Category Archives: Peace illiteracy

Lost peace and fake news

By Jan Oberg

Proud to join “Middle East With Naskah Zada” at her program in New York and talking about the reasons that peace has become so ‘unpopular’.

Touching also upon international law, the new Cold War and the increasing U.S. involvement in Syria.

Syria – two perspectives illustrated

“The Debate” of April 16, 2017 on Iran’s PressTV between Richard Millett and myself is important to me.

I think it will be for you too in the sense of clarifying two approaches and positions on Syria.

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Its focus is on the difference in media coverage of the terrible events in Khan Seykhoun and al-Rashideen but there is much more to it.

I’ll keep on struggling for the conflict and peace perspective against the violence perspective that sees black-and-white only and continues the seemingly eternal blame game – and thus legitimates more, rather than less, warfare.

Happy if you care to share and continue the – meta – debate!

The Meaninglessness of War: Aleppo

Here my 6th photo series from Aleppo – hashtag #keepfocusonaleppo.



Lund, Sweden – March 24, 2017



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Can the almost total destruction of Eastern Aleppo be used constructively?

Only if we are willing to ask and dialogue about this:

• Why does the world go on investing US$ 2000 billion annually in warfare and US$ 30 in all the UN does – only to create destruction of people, places, past and future?


How absurd, how meaningless – indeed how far must it go to destroy the West itself – before we learn to conflict intelligently?

I’ve see much destruction during my work in conflict zones the last 25 years. But nothing Continue reading

“Vittnesrapport från Aleppo, en annorlunda konfliktanalys och vägar till fred i Syrien”

Videoinspelning av Jan Öbergs föredrag i Stockholm februari 2017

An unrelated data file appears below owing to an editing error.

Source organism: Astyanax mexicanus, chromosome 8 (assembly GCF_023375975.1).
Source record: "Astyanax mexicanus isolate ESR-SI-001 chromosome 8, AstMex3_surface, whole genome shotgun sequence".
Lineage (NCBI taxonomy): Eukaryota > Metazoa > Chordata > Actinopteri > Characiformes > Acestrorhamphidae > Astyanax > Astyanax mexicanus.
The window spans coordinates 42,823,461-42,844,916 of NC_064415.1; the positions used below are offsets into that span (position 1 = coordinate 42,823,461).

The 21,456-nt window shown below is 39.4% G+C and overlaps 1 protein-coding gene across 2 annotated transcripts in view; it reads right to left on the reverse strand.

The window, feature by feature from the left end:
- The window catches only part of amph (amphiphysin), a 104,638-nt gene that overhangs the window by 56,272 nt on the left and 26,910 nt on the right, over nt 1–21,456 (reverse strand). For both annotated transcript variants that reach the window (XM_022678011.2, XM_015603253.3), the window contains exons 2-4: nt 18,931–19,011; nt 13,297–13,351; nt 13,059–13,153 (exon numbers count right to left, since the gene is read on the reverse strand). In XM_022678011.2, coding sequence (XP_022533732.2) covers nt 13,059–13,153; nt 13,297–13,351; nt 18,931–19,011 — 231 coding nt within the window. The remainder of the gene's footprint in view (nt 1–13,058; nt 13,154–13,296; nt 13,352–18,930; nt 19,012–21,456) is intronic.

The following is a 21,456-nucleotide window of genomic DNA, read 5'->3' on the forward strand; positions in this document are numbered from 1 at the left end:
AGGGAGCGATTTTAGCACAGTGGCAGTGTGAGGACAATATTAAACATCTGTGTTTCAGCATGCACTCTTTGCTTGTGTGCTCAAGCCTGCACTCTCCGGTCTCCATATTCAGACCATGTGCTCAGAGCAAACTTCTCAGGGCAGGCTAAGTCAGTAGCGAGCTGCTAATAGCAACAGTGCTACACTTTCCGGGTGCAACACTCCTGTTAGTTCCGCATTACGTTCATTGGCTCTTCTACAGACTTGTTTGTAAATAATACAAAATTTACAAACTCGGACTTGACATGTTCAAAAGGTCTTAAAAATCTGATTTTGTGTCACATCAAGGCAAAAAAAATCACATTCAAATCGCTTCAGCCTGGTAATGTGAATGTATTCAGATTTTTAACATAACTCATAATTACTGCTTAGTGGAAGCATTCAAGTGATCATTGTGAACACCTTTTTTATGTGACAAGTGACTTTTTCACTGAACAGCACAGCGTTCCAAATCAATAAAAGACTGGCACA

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Inspelningen är uppdelad i två delar:

Del 1: Vittnesrapport från Aleppo
60 min.

Del 2: Debatt och vägar till fred i Syrien
45 min.

Bakgrund
10-14:e december 2016 vistades Jan Öberg i Aleppo. Med sin unika erfarenhet från staden ifrågasätter han den gängse massmediarapporteringen, argumenterar för ett nytt sätt att se på konflikter på och ger förslag till den nödvändiga fredsprocessen.

Moderator
Anders Björnsson, författare

Datum
Lördag 25 februari kl. 14-16, Bagarmossens Folkets Hus, Stockholm

Arrangörer
Föreningen Syriensolidaritet, Folket i Bild Kulturfront – Stockholmsavdelningen, FiB-juristerna m.fl.

Jan Öberg rapporterar
– Jag kunde fritt tala med vem jag ville, och fotografera som jag ville. Jag gick omkring utan säkerhet, polis eller annat skydd. Många tackade mig för att jag var i Aleppo vid befrielsen.

– Förstörelsen av Aleppo är värre än jag någonsin trott – efter att ha sett Sarajevo, Mostar och Vukovar. Den stora förstörelsen är från gatustriderna – en mindre del ifrån luften.

– Ingen av dem många jag pratade med hade sett de Vita Hjälmarna. Däremot träffade jag frivilliga från Syriens Röda Halvmåne som var mycket professionella.

– De jag pratade med uttryckte sin glädje över frihet efter fyra års belägring och uttryckte tacksamhet över regeringens och ryssarnas insatser.

Öbergs fotoberättelser
Se också Jan Öbergs fotoserier med bakgrunds- och förklarande text här.

TFF PressInfo och andra artiklar – av vilka många handlar om Syrien – finns på TFF:s blogg här.

Snak om Syrien på en måde der fremmer fred!

En “meta”-kommentar i Arbejderen til den dødfødte måde man diskuterer konflikter på, især Syrien.

Diskursen kommer aldrig frem til at sige noget væsentligt om fred – og den gavner ingen i Syrien, mindst af alt de uskyldige, der lider frygteligt i disse år.

Man kan faktisk snakke om tingene på en anden måde. Se hér!

(Kommentar i Arbejderen, 28. februar 2017).

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Keep focus on Aleppo and global dimensions of Syria

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Soldiers and volunteers from Aleppo University hand out food to IDPs having come in from Eastern Aleppo. December 14, 2016 © Jan Oberg 2016

 

TFF PressInfo # 405 

Lund, Sweden – February 24, 2017
Failed conflict analysis